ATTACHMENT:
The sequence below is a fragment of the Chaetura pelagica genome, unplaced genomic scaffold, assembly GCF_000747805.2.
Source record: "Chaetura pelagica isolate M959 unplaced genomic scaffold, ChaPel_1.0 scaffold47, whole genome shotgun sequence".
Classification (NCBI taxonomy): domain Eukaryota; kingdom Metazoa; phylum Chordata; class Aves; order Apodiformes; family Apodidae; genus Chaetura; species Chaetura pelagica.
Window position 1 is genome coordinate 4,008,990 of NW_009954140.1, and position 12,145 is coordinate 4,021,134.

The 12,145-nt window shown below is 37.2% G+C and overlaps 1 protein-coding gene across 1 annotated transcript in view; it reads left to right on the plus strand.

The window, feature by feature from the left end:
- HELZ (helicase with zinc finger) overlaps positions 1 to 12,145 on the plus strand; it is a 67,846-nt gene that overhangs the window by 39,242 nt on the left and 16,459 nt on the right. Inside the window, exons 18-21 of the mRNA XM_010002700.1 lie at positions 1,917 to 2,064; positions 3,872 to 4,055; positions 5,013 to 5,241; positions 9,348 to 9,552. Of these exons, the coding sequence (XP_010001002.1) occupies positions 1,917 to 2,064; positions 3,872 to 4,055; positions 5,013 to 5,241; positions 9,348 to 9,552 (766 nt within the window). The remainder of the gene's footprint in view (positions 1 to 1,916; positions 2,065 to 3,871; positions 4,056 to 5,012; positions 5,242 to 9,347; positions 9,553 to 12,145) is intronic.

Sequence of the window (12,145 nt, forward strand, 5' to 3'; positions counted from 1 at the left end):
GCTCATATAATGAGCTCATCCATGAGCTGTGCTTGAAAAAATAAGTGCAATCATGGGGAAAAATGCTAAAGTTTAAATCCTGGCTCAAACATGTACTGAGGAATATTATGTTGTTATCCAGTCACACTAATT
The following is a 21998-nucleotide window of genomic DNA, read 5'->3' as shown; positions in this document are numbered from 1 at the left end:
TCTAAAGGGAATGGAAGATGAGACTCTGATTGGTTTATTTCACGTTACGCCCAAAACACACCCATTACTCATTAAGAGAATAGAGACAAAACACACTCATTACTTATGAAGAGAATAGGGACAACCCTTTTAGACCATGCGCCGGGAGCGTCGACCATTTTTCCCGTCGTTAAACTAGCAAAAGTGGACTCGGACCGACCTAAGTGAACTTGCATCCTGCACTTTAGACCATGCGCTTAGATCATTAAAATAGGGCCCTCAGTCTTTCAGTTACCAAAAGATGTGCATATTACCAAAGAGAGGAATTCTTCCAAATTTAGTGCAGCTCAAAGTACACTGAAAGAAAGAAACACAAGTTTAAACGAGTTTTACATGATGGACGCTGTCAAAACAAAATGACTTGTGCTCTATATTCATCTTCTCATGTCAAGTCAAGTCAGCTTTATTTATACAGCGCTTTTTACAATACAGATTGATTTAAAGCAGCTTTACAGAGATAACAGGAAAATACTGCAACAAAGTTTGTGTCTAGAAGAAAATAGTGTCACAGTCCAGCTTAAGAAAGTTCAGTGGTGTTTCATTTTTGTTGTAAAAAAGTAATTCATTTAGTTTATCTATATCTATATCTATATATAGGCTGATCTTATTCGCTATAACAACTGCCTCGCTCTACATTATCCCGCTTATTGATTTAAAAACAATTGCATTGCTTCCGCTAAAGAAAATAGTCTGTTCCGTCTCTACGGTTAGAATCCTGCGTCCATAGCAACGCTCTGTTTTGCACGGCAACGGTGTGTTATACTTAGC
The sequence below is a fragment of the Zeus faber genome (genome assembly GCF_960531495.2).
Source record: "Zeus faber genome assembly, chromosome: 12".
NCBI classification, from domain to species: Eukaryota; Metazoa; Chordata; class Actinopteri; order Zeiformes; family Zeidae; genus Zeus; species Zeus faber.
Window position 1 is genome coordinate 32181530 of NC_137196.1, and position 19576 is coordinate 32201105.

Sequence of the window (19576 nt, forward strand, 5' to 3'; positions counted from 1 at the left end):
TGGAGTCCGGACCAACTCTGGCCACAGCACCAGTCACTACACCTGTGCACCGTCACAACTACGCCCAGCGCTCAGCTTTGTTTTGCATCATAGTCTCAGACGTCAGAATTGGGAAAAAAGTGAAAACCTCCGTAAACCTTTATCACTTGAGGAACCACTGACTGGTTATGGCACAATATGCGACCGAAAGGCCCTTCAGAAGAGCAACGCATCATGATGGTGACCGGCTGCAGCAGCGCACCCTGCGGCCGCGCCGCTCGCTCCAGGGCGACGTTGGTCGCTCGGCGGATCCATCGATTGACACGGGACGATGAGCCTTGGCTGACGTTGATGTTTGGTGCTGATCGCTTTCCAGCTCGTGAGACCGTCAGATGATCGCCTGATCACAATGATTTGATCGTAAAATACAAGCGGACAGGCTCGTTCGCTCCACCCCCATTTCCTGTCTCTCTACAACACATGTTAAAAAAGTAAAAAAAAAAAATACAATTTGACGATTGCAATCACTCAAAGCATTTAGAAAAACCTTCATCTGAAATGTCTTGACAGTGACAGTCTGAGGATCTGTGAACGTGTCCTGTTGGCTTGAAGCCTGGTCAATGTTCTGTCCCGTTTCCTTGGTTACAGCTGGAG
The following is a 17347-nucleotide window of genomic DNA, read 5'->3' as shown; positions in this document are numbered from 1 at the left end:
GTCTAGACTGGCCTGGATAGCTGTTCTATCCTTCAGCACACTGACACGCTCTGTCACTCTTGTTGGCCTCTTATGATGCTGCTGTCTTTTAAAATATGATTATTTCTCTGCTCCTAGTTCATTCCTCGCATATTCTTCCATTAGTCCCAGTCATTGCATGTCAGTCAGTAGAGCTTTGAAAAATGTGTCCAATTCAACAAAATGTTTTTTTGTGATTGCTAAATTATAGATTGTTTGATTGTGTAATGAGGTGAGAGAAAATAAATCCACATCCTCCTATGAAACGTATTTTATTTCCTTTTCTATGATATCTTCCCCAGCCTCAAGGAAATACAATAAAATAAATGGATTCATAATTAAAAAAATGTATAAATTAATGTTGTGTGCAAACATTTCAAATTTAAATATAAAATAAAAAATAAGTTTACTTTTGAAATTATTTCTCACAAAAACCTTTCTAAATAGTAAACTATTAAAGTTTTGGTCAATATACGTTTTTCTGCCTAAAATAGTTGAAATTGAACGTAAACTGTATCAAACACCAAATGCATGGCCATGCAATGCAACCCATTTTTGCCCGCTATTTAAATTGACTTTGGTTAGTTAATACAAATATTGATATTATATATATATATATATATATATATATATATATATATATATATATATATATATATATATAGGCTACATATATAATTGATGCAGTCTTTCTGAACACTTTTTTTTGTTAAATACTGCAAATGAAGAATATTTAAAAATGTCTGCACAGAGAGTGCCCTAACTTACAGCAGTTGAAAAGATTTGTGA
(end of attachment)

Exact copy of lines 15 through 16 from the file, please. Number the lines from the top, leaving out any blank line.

Window position 1 is genome coordinate 32181530 of NC_137196.1, and position 19576 is coordinate 32201105.

Sequence of the window (19576 nt, forward strand, 5' to 3'; positions counted from 1 at the left end):